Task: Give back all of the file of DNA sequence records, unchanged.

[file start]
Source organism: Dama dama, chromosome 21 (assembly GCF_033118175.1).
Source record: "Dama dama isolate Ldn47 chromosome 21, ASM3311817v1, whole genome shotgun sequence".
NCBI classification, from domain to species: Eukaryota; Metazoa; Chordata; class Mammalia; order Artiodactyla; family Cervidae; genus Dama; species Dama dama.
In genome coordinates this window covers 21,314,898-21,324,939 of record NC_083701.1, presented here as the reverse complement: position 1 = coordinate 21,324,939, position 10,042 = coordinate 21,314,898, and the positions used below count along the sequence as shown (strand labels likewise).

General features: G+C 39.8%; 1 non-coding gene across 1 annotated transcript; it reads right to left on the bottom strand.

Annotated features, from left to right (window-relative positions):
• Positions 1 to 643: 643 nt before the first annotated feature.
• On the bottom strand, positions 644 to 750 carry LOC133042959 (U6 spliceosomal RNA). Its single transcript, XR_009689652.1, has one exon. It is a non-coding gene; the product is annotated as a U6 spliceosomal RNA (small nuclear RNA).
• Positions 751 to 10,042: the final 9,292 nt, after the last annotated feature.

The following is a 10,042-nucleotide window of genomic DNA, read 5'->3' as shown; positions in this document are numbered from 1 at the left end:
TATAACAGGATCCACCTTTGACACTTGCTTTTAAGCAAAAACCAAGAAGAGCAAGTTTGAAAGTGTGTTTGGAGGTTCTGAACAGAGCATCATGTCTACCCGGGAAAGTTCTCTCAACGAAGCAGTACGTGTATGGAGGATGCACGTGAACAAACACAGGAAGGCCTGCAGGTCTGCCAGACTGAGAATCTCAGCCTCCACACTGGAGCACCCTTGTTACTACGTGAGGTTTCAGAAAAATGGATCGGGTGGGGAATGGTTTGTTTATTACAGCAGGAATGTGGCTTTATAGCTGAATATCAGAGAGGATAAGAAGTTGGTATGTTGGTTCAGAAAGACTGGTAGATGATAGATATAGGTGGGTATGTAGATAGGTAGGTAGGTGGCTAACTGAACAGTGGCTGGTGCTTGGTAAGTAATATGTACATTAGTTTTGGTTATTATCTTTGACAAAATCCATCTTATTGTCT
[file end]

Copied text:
Source organism: Dama dama, chromosome 21 (assembly GCF_033118175.1).
Source record: "Dama dama isolate Ldn47 chromosome 21, ASM3311817v1, whole genome shotgun sequence".
NCBI classification, from domain to species: Eukaryota; Metazoa; Chordata; class Mammalia; order Artiodactyla; family Cervidae; genus Dama; species Dama dama.
In genome coordinates this window covers 21,314,898-21,324,939 of record NC_083701.1, presented here as the reverse complement: position 1 = coordinate 21,324,939, position 10,042 = coordinate 21,314,898, and the positions used below count along the sequence as shown (strand labels likewise).

General features: G+C 39.8%; 1 non-coding gene across 1 annotated transcript; it reads right to left on the bottom strand.

Annotated features, from left to right (window-relative positions):
• Positions 1 to 643: 643 nt before the first annotated feature.
• On the bottom strand, positions 644 to 750 carry LOC133042959 (U6 spliceosomal RNA). Its single transcript, XR_009689652.1, has one exon. It is a non-coding gene; the product is annotated as a U6 spliceosomal RNA (small nuclear RNA).
• Positions 751 to 10,042: the final 9,292 nt, after the last annotated feature.

The following is a 10,042-nucleotide window of genomic DNA, read 5'->3' as shown; positions in this document are numbered from 1 at the left end:
TATAACAGGATCCACCTTTGACACTTGCTTTTAAGCAAAAACCAAGAAGAGCAAGTTTGAAAGTGTGTTTGGAGGTTCTGAACAGAGCATCATGTCTACCCGGGAAAGTTCTCTCAACGAAGCAGTACGTGTATGGAGGATGCACGTGAACAAACACAGGAAGGCCTGCAGGTCTGCCAGACTGAGAATCTCAGCCTCCACACTGGAGCACCCTTGTTACTACGTGAGGTTTCAGAAAAATGGATCGGGTGGGGAATGGTTTGTTTATTACAGCAGGAATGTGGCTTTATAGCTGAATATCAGAGAGGATAAGAAGTTGGTATGTTGGTTCAGAAAGACTGGTAGATGATAGATATAGGTGGGTATGTAGATAGGTAGGTAGGTGGCTAACTGAACAGTGGCTGGTGCTTGGTAAGTAATATGTACATTAGTTTTGGTTATTATCTTTGACAAAATCCATCTTATTGTCT